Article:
October 25, 2022
This is SUPERLATIVE: A podcast about watches, the people behind them, and the worlds that inspire them. This week, our host and aBlogtoWatch Founder Ariel Adams is joined by Brandon Little, the Vice President of Design at Shinola. To start the show, Ariel asks Brandon a little bit about his role at Shinola, which leads into a discussion about the history of the Detroit-based, American brand and its more recent expansion into the luxury watch industry. From there, the conversation turns to the American watchmaking industry as a whole, along with some of the obstacles associated with bringing the manufacturing side of things back to the United States. After discussing what it actually means to be made in America, the discussion shifts to the concept of trust and why it is important for brands to build relationships with their customers, rather than just coming out with new products for them to purchase.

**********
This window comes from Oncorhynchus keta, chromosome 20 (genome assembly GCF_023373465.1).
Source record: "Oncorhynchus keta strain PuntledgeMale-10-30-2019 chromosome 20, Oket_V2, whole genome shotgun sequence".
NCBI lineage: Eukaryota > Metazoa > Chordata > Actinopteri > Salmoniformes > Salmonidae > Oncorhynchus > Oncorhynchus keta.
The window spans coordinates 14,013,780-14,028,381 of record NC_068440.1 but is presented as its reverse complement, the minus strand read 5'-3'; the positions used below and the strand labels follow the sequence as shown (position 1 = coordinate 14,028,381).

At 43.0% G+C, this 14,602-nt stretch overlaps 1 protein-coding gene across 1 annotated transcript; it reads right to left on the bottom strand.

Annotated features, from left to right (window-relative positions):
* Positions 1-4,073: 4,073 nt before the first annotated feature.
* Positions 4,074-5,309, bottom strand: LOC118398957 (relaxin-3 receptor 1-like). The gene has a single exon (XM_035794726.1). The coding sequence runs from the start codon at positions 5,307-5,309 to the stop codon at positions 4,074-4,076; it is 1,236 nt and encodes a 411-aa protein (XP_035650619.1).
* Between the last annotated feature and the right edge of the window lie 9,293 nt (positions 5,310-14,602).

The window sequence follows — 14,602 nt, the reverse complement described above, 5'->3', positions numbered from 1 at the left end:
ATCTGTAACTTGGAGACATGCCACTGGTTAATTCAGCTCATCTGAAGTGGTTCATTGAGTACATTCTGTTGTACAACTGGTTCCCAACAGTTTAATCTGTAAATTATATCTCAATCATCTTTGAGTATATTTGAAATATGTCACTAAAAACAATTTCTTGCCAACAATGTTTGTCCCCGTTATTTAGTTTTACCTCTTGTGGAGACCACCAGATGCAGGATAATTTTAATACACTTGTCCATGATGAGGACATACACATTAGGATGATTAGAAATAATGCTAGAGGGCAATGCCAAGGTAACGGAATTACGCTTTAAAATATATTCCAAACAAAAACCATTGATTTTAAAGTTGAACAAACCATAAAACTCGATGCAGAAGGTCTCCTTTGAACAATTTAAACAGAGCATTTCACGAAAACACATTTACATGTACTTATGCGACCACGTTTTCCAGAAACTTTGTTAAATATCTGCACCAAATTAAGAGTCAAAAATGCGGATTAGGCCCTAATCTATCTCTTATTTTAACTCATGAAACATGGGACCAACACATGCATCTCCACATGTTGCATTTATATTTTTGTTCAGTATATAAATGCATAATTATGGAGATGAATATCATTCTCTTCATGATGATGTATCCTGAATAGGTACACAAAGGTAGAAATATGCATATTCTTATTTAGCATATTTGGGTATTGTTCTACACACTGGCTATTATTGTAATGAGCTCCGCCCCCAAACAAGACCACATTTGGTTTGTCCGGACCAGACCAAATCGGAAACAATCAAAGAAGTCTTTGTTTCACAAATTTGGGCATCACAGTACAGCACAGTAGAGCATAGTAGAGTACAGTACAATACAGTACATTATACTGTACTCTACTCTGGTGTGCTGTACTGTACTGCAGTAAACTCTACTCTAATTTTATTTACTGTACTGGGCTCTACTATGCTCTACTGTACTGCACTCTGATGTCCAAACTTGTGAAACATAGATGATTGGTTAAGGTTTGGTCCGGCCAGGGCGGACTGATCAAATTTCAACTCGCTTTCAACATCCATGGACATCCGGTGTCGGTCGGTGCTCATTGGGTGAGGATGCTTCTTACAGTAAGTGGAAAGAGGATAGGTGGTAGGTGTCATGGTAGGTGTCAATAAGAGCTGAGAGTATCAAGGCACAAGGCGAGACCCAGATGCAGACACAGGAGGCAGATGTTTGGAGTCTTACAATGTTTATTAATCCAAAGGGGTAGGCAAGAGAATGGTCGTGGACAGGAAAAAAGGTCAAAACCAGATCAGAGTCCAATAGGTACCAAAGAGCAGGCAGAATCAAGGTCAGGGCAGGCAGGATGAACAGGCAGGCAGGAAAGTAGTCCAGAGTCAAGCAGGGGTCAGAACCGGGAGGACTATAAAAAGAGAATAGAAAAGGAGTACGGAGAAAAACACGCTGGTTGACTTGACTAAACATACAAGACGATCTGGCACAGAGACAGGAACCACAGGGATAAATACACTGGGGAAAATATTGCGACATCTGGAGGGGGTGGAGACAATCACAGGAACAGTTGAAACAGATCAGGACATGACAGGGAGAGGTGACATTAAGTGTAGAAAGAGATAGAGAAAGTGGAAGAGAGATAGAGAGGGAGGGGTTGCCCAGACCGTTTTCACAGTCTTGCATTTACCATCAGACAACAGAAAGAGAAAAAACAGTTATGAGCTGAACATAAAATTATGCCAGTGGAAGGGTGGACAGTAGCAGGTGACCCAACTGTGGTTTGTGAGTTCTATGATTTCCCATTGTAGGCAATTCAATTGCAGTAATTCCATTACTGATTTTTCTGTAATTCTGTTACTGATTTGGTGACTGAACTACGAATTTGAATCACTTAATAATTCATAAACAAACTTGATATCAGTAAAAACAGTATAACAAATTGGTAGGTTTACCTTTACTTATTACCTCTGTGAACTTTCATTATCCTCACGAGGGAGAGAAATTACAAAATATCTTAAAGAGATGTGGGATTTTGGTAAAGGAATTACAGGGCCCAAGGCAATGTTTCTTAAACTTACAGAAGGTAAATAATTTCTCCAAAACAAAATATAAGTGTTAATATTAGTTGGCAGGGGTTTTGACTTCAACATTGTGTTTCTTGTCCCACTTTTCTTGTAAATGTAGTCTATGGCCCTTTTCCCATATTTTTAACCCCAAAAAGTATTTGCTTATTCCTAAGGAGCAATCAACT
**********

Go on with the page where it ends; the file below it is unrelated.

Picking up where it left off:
Ariel then asks Brandon about his experience attending a watch design academy program and the process of learning how to create timepieces that are aesthetically pleasing, ergonomically successful, and that still incorporate the brand’s unique core identity. Given that the watch industry is reliant on having fresh and passionate creative minds, Ariel asks Brandon what the industry can do to make itself more attractive to forward-thinking designers. After talking about the watch industry as a whole, Ariel and Brandon get into a discussion about Brandon’s time at Zodiac, his approach to unlocking a brand’s creative potential, and how he plans to incorporate Shinola’s unique history into the designs of the timepieces that it produces. The two then discuss what price point Shinola intends to occupy in the future, before getting into why Americans have an interest in mechanical watches, and why these reasons might differ from what compels Europeans to purchase and collect them. From there, Ariel and Brandon talk a little bit about the transition people make from first finding watches interesting to ultimately becoming hobbyists who spend money on them, and why it benefits the entire industry to facilitate this process and cultivate a greater sense of community. To end the conversation, the two talk a little bit about the future and what Shinola’s defining design characteristics will be as it continues to forge its aesthetic identity.
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